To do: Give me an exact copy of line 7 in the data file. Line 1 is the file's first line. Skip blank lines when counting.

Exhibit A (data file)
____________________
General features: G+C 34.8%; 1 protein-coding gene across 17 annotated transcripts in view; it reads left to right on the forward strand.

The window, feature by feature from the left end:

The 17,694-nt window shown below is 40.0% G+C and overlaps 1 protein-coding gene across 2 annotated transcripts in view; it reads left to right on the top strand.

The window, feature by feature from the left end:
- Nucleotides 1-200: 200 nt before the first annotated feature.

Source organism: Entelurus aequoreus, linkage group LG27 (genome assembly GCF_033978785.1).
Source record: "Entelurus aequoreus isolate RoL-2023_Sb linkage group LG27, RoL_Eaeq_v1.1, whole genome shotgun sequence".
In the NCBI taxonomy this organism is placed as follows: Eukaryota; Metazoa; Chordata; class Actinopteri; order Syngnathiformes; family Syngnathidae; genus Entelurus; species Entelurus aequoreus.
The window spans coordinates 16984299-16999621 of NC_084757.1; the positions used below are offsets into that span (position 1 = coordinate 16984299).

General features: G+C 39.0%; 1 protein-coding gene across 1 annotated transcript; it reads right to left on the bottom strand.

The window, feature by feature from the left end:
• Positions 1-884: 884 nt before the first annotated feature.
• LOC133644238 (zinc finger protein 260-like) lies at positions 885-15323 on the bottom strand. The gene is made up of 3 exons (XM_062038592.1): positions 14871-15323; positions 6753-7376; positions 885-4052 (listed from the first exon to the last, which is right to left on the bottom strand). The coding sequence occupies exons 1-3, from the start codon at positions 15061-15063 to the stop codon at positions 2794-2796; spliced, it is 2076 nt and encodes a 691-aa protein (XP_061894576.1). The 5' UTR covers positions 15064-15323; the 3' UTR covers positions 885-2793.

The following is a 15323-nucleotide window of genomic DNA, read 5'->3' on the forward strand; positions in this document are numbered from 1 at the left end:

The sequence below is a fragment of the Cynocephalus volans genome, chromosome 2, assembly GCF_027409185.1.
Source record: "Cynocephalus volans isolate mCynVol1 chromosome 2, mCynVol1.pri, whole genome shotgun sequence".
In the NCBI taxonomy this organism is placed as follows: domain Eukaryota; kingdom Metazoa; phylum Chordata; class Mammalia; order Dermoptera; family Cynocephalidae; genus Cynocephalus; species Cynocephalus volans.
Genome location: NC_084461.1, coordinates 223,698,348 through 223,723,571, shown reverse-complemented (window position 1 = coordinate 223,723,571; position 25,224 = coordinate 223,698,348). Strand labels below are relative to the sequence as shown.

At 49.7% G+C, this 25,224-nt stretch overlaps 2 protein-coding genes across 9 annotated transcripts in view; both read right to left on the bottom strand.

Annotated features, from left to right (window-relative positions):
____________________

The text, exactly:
Source record: "Entelurus aequoreus isolate RoL-2023_Sb linkage group LG27, RoL_Eaeq_v1.1, whole genome shotgun sequence".